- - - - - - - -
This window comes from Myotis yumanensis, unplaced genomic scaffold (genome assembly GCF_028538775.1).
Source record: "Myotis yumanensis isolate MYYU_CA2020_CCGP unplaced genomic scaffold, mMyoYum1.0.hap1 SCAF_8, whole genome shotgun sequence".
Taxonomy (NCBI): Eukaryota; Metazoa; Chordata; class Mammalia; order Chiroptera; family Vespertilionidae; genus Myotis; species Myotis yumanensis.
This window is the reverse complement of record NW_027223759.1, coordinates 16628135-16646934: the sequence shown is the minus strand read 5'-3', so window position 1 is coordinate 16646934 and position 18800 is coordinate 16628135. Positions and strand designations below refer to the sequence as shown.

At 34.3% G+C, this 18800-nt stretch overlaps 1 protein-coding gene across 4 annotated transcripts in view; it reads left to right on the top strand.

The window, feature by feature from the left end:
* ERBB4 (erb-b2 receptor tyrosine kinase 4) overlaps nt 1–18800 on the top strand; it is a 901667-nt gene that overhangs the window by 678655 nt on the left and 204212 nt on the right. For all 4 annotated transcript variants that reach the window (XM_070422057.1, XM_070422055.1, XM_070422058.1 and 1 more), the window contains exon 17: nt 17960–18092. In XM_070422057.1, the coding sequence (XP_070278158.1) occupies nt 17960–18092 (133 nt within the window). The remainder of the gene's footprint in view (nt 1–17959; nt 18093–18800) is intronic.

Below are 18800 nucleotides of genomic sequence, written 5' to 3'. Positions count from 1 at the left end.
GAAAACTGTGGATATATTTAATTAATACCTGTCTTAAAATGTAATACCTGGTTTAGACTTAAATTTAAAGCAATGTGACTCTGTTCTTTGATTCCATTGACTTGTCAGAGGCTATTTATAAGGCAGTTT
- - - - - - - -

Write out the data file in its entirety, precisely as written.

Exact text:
This window comes from Myotis yumanensis, unplaced genomic scaffold (genome assembly GCF_028538775.1).
Source record: "Myotis yumanensis isolate MYYU_CA2020_CCGP unplaced genomic scaffold, mMyoYum1.0.hap1 SCAF_8, whole genome shotgun sequence".
Taxonomy (NCBI): Eukaryota; Metazoa; Chordata; class Mammalia; order Chiroptera; family Vespertilionidae; genus Myotis; species Myotis yumanensis.
This window is the reverse complement of record NW_027223759.1, coordinates 16628135-16646934: the sequence shown is the minus strand read 5'-3', so window position 1 is coordinate 16646934 and position 18800 is coordinate 16628135. Positions and strand designations below refer to the sequence as shown.

At 34.3% G+C, this 18800-nt stretch overlaps 1 protein-coding gene across 4 annotated transcripts in view; it reads left to right on the top strand.

The window, feature by feature from the left end:
* ERBB4 (erb-b2 receptor tyrosine kinase 4) overlaps nt 1–18800 on the top strand; it is a 901667-nt gene that overhangs the window by 678655 nt on the left and 204212 nt on the right. For all 4 annotated transcript variants that reach the window (XM_070422057.1, XM_070422055.1, XM_070422058.1 and 1 more), the window contains exon 17: nt 17960–18092. In XM_070422057.1, the coding sequence (XP_070278158.1) occupies nt 17960–18092 (133 nt within the window). The remainder of the gene's footprint in view (nt 1–17959; nt 18093–18800) is intronic.

Below are 18800 nucleotides of genomic sequence, written 5' to 3'. Positions count from 1 at the left end.
GAAAACTGTGGATATATTTAATTAATACCTGTCTTAAAATGTAATACCTGGTTTAGACTTAAATTTAAAGCAATGTGACTCTGTTCTTTGATTCCATTGACTTGTCAGAGGCTATTTATAAGGCAGTTT